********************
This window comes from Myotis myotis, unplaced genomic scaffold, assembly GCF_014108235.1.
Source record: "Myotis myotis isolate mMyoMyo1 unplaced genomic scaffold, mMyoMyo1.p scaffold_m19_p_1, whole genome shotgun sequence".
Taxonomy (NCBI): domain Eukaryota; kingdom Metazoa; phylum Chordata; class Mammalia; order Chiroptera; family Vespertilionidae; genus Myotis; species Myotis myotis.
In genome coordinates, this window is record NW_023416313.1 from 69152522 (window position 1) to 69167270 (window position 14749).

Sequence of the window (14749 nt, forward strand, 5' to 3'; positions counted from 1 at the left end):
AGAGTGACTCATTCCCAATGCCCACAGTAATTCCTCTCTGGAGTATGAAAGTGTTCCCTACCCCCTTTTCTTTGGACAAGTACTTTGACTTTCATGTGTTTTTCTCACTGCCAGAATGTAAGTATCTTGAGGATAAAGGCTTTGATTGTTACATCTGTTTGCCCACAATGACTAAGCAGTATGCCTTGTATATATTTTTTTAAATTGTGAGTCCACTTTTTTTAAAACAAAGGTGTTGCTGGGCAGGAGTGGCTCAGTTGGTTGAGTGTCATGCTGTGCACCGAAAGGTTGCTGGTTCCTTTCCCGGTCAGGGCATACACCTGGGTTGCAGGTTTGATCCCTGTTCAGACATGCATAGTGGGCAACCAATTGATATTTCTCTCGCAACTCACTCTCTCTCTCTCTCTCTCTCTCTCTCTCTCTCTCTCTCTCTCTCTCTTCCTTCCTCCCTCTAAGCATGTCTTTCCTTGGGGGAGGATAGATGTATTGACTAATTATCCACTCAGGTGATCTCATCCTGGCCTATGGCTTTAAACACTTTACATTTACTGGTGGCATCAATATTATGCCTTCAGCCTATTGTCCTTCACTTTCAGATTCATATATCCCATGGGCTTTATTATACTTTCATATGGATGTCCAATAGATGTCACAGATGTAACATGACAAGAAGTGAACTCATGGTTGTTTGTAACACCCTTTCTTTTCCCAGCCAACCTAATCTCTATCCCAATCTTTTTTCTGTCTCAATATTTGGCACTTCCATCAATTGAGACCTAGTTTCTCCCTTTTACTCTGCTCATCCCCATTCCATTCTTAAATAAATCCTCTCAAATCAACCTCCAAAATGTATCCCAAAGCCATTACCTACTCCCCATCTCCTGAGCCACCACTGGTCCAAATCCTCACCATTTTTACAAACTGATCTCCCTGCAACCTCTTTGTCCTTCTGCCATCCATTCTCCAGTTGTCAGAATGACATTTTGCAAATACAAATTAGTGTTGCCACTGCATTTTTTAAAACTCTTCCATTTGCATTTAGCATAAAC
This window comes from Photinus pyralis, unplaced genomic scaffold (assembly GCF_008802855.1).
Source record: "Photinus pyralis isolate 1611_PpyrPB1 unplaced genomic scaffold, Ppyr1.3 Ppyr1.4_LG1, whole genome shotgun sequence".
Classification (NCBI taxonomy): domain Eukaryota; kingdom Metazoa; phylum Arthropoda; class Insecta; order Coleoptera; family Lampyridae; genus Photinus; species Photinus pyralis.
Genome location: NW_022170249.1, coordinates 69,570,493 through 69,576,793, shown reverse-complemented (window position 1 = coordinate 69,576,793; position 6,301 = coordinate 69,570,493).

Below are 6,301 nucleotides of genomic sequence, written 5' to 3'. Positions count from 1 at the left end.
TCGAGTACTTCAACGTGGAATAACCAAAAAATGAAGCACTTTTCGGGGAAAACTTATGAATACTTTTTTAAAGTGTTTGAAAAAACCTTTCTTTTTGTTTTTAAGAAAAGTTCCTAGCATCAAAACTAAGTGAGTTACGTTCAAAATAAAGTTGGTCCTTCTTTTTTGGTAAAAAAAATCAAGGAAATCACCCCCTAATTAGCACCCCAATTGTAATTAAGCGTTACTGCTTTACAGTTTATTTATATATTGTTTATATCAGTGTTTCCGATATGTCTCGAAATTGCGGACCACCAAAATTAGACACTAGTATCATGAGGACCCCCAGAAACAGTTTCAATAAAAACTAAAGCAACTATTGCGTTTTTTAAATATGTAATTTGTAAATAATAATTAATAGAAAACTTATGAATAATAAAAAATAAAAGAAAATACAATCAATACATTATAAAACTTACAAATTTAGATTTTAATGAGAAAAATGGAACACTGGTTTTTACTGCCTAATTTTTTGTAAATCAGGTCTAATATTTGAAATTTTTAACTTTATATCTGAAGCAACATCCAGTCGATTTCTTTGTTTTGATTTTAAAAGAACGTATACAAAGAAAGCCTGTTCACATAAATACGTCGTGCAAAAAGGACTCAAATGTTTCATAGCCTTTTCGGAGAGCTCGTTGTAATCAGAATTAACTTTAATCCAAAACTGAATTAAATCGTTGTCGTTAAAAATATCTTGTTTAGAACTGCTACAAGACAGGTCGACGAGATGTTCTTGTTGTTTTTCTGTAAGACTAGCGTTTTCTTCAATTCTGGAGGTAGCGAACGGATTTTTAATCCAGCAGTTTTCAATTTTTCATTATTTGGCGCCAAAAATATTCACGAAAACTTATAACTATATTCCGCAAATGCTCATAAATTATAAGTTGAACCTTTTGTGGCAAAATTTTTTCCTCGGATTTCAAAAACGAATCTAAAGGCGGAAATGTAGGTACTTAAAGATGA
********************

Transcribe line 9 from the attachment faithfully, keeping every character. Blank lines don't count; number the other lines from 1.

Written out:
Classification (NCBI taxonomy): domain Eukaryota; kingdom Metazoa; phylum Arthropoda; class Insecta; order Coleoptera; family Lampyridae; genus Photinus; species Photinus pyralis.